The first term of Democratic New York Governor Andrew Cuomo (2011-2014) was characterized by cuts to social spending, particularly for public education. His second term, which began on January 1, promises a continuation of these policies.
Students and teachers are returning to school after the winter break amid austerity measures at the local, state, and federal levels that have increased class sizes, cut programs, eliminated teachers’ positions, and axed extracurricular activities throughout the state.
Since 2008, funding for education in New York State has been decimated. The state cut the share of its budget going to education by 5.3 percent between 2008 and 2012, followed by additional cuts in 2013 and only minor funding restorations in 2014.
In 2011, the first year of Cuomo’s tenure, the state legislature passed a budget that cut some $1.5 billion from education.
That year, the New York State School Boards Association conducted a poll of public school superintendents over how they planned to respond to the budget cuts. More than half planned on increasing class sizes, due primarily to massive teacher layoffs since 2008, reducing or eliminating extracurricular activities including sports, reducing elective courses, deferring maintenance, and reducing extra help for students. Eight percent planned on closing at least one school building.
Making matters worse, most federal “stimulus” aid for K-12 education expired in 2012, while in 2013 other federal aid for education—which had previously offset some of the state-level cuts—was severely reduced with the so-called “sequester” cuts.
The great majority of US states spent less per-pupil in the 2013-2014 school year than they did prior to the recession. New York now spends $405 less per pupil than it did in 2008, adjusted for inflation. This has left local school districts with massive budgetary shortfalls, leading them to raise taxes, slash spending, or both.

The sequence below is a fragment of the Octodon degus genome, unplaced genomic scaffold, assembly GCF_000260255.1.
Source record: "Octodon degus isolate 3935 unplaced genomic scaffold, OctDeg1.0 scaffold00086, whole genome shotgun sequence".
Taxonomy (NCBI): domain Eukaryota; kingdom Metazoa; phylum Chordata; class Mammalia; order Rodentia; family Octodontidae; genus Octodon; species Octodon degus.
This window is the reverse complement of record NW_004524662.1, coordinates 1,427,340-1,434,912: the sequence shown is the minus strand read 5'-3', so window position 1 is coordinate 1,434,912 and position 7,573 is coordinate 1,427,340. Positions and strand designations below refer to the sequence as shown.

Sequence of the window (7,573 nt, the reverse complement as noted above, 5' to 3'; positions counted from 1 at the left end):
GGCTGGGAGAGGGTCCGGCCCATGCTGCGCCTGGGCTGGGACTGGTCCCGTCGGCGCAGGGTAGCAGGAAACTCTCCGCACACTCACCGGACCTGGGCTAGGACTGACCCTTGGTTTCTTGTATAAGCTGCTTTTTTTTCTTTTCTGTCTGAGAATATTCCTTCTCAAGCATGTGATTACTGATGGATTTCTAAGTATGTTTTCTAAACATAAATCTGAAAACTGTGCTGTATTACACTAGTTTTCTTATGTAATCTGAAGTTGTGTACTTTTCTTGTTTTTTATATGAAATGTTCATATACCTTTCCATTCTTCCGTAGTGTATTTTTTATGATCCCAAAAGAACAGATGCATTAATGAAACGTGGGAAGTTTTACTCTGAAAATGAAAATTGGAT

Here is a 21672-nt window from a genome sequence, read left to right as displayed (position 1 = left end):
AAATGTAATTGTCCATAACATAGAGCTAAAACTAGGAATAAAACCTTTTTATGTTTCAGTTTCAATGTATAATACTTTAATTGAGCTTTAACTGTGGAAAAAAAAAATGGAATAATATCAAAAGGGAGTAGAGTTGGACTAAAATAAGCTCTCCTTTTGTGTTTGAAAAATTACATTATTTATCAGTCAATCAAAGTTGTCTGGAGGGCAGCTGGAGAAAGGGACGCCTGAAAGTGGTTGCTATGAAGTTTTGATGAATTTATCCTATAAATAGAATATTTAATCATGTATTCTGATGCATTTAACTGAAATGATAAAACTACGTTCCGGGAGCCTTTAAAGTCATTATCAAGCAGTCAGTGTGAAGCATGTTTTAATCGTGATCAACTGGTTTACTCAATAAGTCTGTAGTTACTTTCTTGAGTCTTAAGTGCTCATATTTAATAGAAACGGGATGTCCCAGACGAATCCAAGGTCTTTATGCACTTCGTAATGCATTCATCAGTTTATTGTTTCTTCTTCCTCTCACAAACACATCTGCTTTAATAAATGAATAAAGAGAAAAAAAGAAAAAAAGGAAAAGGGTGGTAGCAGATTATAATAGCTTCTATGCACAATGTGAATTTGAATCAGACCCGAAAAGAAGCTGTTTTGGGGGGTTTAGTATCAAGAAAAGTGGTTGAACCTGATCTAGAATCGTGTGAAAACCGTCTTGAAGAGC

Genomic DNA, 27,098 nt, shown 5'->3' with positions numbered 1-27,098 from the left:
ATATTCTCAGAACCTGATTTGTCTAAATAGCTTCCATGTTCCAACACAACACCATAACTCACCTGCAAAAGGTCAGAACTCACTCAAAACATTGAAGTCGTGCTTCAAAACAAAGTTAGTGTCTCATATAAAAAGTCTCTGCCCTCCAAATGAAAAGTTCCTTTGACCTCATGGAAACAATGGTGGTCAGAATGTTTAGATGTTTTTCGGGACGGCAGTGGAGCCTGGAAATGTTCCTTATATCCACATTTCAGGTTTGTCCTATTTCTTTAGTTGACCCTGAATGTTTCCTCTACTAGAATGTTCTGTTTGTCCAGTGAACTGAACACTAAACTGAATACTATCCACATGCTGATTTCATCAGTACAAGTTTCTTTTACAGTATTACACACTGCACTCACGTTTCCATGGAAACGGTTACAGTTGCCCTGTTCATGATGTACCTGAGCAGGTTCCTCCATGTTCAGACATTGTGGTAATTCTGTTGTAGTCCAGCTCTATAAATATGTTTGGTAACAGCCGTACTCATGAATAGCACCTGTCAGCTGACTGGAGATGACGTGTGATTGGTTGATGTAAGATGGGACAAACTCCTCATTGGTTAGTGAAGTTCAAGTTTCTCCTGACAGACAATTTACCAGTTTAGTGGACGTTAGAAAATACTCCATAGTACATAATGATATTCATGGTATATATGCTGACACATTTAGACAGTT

Proposals to raise local taxes to offset state and federal cuts have been hampered by a measure signed by Cuomo in 2011. This measure blocks school districts from raising property tax levies above 2 percent unless approved by a supermajority of 60 percent.
If a school budget fails to win approval, the district can call a second vote. If that fails, districts are prohibited from raising spending levels, forcing them to institute bare-bones budgets with deep cuts. With these consequences in mind, seeking a 60 percent supermajority is risky and could result in disastrous consequences for school districts. As a result, many districts have kept budgets below the 2 percent levy limit rather than risk rejection.
As a result of this law, school district budgets have passed by well over 50 percent but failed to reach the 60 percent supermajority. For example, Brookfield Central School District’s 2013-2014 budget failed because it was four-tenths of a vote shy of the supermajority. It was passed in a second round, but other districts were not as fortunate.
West Irondequoit Central School District, located in Monroe Country near Rochester, saw its budget defeated twice, each time receiving between 50 and 60 percent support. As a result, it cut field trips, sports, course offerings, and at least six teachers’ positions, affecting nearly 4,000 students in the area.
Minerva Central School District also saw its budget defeated a second time, forcing similarly massive cuts. Sayville, West Babylon, Dover, and Tuxedo all passed budgets in re-votes—required because they failed to make the supermajority—that were less than originally requested by the school district.
Meanwhile, Cuomo has ruthlessly promoted charter schools as a way to “break” public schools and “hold teachers accountable.”
Cuomo told the New York Daily News, “I believe these kinds of changes [promoting charter schools] are probably the single best thing that I can do as governor that’s going to matter long-term, to break what is in essence one of the only remaining public monopolies.” He claimed that charter schools provide “real performance measures with some competition, which is why I like charter schools.”
New York City is reaching the high end of the legislative cap on the number of charter schools, and there is every indication that Cuomo will press the state legislature to raise the cap this year.
Under Democratic and Republican administrations alike, education is being systematically dismantled. This is true at the federal level, with Bush’s No Child Left Behind and Obama’s Race to the Top, and the municipal level, where New York City Mayor de Blasio, a self-styled “progressive,” has continued the policies of the hated Michael Bloomberg in promoting charter schools and other privatization measures.